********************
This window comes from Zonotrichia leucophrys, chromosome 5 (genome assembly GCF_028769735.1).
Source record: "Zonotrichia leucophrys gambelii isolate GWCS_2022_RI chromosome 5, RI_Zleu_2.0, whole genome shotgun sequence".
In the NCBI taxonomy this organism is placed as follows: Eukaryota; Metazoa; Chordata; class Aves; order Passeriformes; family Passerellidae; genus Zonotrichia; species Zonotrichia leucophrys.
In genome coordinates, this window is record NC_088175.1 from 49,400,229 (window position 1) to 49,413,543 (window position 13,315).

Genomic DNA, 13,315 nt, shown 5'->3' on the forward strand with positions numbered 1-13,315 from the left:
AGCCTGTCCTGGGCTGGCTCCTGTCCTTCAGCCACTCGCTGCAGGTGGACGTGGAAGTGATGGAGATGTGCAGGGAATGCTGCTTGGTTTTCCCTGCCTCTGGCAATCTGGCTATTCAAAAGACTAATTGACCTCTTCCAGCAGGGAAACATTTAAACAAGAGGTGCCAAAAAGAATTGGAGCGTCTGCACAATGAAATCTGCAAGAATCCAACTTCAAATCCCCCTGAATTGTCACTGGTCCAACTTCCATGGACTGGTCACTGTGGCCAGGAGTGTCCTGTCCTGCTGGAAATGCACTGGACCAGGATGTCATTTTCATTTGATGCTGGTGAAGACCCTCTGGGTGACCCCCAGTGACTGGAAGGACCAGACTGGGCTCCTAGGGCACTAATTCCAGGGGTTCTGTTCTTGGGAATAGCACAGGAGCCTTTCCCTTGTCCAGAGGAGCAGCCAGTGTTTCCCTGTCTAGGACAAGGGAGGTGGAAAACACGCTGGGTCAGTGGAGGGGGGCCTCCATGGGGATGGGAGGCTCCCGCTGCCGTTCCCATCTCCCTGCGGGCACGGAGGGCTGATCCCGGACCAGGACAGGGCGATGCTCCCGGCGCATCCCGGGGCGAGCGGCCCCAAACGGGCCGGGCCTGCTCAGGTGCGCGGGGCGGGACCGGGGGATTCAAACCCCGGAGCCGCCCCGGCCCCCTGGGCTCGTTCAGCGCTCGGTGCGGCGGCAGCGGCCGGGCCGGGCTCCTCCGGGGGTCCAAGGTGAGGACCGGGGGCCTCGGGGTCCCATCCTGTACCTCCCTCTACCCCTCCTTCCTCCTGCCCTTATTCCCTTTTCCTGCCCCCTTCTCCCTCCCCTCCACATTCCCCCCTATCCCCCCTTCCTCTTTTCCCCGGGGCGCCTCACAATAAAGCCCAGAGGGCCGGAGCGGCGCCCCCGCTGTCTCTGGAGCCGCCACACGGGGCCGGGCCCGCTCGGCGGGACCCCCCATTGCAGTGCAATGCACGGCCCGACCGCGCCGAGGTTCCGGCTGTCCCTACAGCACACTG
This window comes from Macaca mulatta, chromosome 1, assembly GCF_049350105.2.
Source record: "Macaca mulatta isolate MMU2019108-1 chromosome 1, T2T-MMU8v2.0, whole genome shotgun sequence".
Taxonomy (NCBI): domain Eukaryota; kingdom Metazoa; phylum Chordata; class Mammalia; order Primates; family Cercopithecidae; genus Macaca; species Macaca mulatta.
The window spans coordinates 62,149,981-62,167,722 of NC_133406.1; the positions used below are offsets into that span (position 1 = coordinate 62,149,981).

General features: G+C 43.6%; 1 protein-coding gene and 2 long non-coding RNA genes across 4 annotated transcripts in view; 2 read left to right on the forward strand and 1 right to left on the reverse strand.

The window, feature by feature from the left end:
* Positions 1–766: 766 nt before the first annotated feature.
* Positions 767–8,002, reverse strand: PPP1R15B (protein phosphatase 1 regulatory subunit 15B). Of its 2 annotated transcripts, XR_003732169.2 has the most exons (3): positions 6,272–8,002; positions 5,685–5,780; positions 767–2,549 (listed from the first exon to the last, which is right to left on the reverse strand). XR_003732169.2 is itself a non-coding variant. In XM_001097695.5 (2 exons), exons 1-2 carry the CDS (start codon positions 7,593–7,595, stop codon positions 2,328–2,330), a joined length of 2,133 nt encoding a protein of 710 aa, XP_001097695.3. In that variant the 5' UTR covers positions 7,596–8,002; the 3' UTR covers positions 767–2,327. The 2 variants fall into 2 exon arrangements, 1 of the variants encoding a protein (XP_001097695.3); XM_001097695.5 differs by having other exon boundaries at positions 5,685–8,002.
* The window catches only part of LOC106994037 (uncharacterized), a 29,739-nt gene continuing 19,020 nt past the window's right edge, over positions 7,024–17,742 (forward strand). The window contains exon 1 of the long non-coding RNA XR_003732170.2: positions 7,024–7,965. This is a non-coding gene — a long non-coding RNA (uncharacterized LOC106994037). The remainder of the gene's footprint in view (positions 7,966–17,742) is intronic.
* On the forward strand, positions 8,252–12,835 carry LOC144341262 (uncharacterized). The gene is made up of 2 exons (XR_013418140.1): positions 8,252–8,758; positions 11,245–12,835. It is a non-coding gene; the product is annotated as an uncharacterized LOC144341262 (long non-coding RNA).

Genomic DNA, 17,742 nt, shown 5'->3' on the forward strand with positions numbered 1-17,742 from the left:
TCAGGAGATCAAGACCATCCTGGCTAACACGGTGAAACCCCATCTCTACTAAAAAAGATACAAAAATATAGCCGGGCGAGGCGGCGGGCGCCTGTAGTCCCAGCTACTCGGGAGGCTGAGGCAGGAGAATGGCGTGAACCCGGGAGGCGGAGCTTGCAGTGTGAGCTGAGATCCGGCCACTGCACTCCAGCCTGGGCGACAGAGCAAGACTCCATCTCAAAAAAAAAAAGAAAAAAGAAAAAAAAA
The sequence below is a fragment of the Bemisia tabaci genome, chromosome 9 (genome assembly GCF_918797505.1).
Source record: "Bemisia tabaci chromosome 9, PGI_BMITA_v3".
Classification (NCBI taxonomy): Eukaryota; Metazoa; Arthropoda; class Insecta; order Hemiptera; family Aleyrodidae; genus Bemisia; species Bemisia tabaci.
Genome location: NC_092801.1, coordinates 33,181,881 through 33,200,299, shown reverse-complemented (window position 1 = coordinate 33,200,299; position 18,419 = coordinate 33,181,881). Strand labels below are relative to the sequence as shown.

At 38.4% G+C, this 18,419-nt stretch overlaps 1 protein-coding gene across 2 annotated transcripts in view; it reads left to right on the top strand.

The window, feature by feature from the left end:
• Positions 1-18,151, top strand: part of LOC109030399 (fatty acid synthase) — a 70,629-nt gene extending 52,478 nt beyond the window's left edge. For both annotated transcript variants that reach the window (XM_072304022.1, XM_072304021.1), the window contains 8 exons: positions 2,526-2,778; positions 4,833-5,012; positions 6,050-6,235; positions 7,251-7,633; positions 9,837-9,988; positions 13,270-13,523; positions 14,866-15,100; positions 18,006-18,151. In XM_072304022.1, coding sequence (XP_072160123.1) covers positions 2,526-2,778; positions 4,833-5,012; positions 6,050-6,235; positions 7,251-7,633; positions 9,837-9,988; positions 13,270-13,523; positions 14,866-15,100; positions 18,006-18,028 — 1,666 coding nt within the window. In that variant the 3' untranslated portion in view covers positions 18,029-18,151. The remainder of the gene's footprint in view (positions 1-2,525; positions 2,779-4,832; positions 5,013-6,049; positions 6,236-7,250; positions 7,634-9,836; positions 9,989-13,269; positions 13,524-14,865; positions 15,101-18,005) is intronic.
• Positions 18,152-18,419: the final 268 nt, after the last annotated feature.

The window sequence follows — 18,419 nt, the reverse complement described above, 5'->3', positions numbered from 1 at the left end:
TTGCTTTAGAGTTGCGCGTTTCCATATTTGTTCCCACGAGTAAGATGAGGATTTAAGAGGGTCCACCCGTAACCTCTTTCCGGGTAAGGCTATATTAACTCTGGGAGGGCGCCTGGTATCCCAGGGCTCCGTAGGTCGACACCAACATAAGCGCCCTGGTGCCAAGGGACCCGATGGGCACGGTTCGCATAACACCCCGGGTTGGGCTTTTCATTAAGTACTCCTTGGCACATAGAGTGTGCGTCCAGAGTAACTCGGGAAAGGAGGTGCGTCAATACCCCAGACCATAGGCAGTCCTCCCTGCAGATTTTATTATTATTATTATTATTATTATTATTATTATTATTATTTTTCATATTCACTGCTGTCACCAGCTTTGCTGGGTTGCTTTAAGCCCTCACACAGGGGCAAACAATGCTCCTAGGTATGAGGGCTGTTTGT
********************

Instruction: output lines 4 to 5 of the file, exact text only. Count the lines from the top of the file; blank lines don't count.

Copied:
In genome coordinates, this window is record NC_088175.1 from 49,400,229 (window position 1) to 49,413,543 (window position 13,315).

Genomic DNA, 13,315 nt, shown 5'->3' on the forward strand with positions numbered 1-13,315 from the left: